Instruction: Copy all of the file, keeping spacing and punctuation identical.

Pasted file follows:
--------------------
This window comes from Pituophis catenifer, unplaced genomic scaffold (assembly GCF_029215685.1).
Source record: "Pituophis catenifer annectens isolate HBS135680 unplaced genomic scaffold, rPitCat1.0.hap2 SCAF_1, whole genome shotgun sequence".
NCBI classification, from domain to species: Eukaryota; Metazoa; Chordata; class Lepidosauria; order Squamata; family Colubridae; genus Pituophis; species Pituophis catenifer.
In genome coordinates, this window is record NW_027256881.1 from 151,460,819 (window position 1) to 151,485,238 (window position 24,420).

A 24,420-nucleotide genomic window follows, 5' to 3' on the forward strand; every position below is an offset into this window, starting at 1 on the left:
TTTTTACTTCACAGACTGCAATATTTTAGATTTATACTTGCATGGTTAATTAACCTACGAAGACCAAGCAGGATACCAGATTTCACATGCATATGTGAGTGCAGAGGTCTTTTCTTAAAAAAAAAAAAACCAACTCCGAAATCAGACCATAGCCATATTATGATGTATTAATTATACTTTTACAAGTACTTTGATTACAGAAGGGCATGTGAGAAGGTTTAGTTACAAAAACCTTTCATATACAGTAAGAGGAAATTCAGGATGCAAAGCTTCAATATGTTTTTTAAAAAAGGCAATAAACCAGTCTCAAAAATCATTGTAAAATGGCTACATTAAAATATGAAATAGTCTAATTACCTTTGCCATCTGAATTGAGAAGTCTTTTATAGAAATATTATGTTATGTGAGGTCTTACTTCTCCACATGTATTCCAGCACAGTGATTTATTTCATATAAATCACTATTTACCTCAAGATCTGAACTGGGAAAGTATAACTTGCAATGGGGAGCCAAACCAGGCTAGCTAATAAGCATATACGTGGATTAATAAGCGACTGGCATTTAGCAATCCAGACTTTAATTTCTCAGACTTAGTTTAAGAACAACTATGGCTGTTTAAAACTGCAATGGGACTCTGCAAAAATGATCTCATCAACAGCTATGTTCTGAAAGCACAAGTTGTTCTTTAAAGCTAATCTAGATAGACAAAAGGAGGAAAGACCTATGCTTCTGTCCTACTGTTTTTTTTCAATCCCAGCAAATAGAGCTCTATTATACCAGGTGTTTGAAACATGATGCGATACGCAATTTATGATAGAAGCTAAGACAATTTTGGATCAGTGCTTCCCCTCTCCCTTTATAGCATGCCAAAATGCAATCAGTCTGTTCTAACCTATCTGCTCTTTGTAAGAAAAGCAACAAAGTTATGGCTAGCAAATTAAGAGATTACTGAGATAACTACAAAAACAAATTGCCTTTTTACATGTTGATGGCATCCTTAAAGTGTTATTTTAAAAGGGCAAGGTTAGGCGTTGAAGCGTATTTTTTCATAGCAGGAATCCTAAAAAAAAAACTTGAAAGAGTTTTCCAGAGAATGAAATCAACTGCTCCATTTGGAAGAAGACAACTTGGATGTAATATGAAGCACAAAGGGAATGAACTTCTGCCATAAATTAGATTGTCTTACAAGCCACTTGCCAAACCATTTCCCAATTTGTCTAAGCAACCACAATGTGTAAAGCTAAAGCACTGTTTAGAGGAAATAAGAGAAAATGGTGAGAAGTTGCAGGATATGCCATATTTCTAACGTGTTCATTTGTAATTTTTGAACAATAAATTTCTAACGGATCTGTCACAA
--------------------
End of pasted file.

This window comes from Pituophis catenifer, unplaced genomic scaffold (assembly GCF_029215685.1).
Source record: "Pituophis catenifer annectens isolate HBS135680 unplaced genomic scaffold, rPitCat1.0.hap2 SCAF_1, whole genome shotgun sequence".
NCBI classification, from domain to species: Eukaryota; Metazoa; Chordata; class Lepidosauria; order Squamata; family Colubridae; genus Pituophis; species Pituophis catenifer.
In genome coordinates, this window is record NW_027256881.1 from 151,460,819 (window position 1) to 151,485,238 (window position 24,420).

A 24,420-nucleotide genomic window follows, 5' to 3' on the forward strand; every position below is an offset into this window, starting at 1 on the left:
TTTTTACTTCACAGACTGCAATATTTTAGATTTATACTTGCATGGTTAATTAACCTACGAAGACCAAGCAGGATACCAGATTTCACATGCATATGTGAGTGCAGAGGTCTTTTCTTAAAAAAAAAAAAACCAACTCCGAAATCAGACCATAGCCATATTATGATGTATTAATTATACTTTTACAAGTACTTTGATTACAGAAGGGCATGTGAGAAGGTTTAGTTACAAAAACCTTTCATATACAGTAAGAGGAAATTCAGGATGCAAAGCTTCAATATGTTTTTTAAAAAAGGCAATAAACCAGTCTCAAAAATCATTGTAAAATGGCTACATTAAAATATGAAATAGTCTAATTACCTTTGCCATCTGAATTGAGAAGTCTTTTATAGAAATATTATGTTATGTGAGGTCTTACTTCTCCACATGTATTCCAGCACAGTGATTTATTTCATATAAATCACTATTTACCTCAAGATCTGAACTGGGAAAGTATAACTTGCAATGGGGAGCCAAACCAGGCTAGCTAATAAGCATATACGTGGATTAATAAGCGACTGGCATTTAGCAATCCAGACTTTAATTTCTCAGACTTAGTTTAAGAACAACTATGGCTGTTTAAAACTGCAATGGGACTCTGCAAAAATGATCTCATCAACAGCTATGTTCTGAAAGCACAAGTTGTTCTTTAAAGCTAATCTAGATAGACAAAAGGAGGAAAGACCTATGCTTCTGTCCTACTGTTTTTTTTCAATCCCAGCAAATAGAGCTCTATTATACCAGGTGTTTGAAACATGATGCGATACGCAATTTATGATAGAAGCTAAGACAATTTTGGATCAGTGCTTCCCCTCTCCCTTTATAGCATGCCAAAATGCAATCAGTCTGTTCTAACCTATCTGCTCTTTGTAAGAAAAGCAACAAAGTTATGGCTAGCAAATTAAGAGATTACTGAGATAACTACAAAAACAAATTGCCTTTTTACATGTTGATGGCATCCTTAAAGTGTTATTTTAAAAGGGCAAGGTTAGGCGTTGAAGCGTATTTTTTCATAGCAGGAATCCTAAAAAAAAAACTTGAAAGAGTTTTCCAGAGAATGAAATCAACTGCTCCATTTGGAAGAAGACAACTTGGATGTAATATGAAGCACAAAGGGAATGAACTTCTGCCATAAATTAGATTGTCTTACAAGCCACTTGCCAAACCATTTCCCAATTTGTCTAAGCAACCACAATGTGTAAAGCTAAAGCACTGTTTAGAGGAAATAAGAGAAAATGGTGAGAAGTTGCAGGATATGCCATATTTCTAACGTGTTCATTTGTAATTTTTGAACAATAAATTTCTAACGGATCTGTCACAA